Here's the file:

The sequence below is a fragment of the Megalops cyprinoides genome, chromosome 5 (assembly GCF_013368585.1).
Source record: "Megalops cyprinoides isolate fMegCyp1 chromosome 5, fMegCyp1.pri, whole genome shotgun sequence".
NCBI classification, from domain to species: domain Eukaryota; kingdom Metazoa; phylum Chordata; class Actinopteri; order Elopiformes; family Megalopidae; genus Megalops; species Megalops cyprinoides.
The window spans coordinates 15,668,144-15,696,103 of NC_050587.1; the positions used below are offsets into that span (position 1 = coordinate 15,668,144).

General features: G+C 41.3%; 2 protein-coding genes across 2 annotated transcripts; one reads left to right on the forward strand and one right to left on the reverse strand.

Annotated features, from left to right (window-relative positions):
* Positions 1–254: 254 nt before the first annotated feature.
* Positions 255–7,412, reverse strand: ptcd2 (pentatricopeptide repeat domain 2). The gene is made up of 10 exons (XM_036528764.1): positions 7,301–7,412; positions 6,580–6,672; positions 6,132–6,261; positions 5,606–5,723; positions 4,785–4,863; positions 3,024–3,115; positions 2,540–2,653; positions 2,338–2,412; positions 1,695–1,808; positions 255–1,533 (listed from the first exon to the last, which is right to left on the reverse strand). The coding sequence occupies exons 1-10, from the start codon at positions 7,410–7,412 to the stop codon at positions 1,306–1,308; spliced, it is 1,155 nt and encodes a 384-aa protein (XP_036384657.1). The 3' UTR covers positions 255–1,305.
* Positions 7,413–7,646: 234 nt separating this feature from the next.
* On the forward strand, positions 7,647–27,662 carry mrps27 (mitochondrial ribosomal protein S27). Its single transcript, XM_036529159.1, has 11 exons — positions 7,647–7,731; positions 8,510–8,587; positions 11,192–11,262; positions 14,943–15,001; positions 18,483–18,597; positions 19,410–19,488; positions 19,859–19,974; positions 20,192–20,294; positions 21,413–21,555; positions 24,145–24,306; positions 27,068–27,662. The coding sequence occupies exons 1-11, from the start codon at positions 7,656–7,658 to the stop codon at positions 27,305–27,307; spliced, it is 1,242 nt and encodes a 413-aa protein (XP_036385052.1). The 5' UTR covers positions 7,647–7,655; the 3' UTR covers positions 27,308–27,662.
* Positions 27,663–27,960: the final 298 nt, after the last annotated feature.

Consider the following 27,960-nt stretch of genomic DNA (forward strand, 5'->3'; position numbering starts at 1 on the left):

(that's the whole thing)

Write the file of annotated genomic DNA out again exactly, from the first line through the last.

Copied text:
The sequence below is a fragment of the Megalops cyprinoides genome, chromosome 5 (assembly GCF_013368585.1).
Source record: "Megalops cyprinoides isolate fMegCyp1 chromosome 5, fMegCyp1.pri, whole genome shotgun sequence".
NCBI classification, from domain to species: domain Eukaryota; kingdom Metazoa; phylum Chordata; class Actinopteri; order Elopiformes; family Megalopidae; genus Megalops; species Megalops cyprinoides.
The window spans coordinates 15,668,144-15,696,103 of NC_050587.1; the positions used below are offsets into that span (position 1 = coordinate 15,668,144).

General features: G+C 41.3%; 2 protein-coding genes across 2 annotated transcripts; one reads left to right on the forward strand and one right to left on the reverse strand.

Annotated features, from left to right (window-relative positions):
* Positions 1–254: 254 nt before the first annotated feature.
* Positions 255–7,412, reverse strand: ptcd2 (pentatricopeptide repeat domain 2). The gene is made up of 10 exons (XM_036528764.1): positions 7,301–7,412; positions 6,580–6,672; positions 6,132–6,261; positions 5,606–5,723; positions 4,785–4,863; positions 3,024–3,115; positions 2,540–2,653; positions 2,338–2,412; positions 1,695–1,808; positions 255–1,533 (listed from the first exon to the last, which is right to left on the reverse strand). The coding sequence occupies exons 1-10, from the start codon at positions 7,410–7,412 to the stop codon at positions 1,306–1,308; spliced, it is 1,155 nt and encodes a 384-aa protein (XP_036384657.1). The 3' UTR covers positions 255–1,305.
* Positions 7,413–7,646: 234 nt separating this feature from the next.
* On the forward strand, positions 7,647–27,662 carry mrps27 (mitochondrial ribosomal protein S27). Its single transcript, XM_036529159.1, has 11 exons — positions 7,647–7,731; positions 8,510–8,587; positions 11,192–11,262; positions 14,943–15,001; positions 18,483–18,597; positions 19,410–19,488; positions 19,859–19,974; positions 20,192–20,294; positions 21,413–21,555; positions 24,145–24,306; positions 27,068–27,662. The coding sequence occupies exons 1-11, from the start codon at positions 7,656–7,658 to the stop codon at positions 27,305–27,307; spliced, it is 1,242 nt and encodes a 413-aa protein (XP_036385052.1). The 5' UTR covers positions 7,647–7,655; the 3' UTR covers positions 27,308–27,662.
* Positions 27,663–27,960: the final 298 nt, after the last annotated feature.

Consider the following 27,960-nt stretch of genomic DNA (forward strand, 5'->3'; position numbering starts at 1 on the left):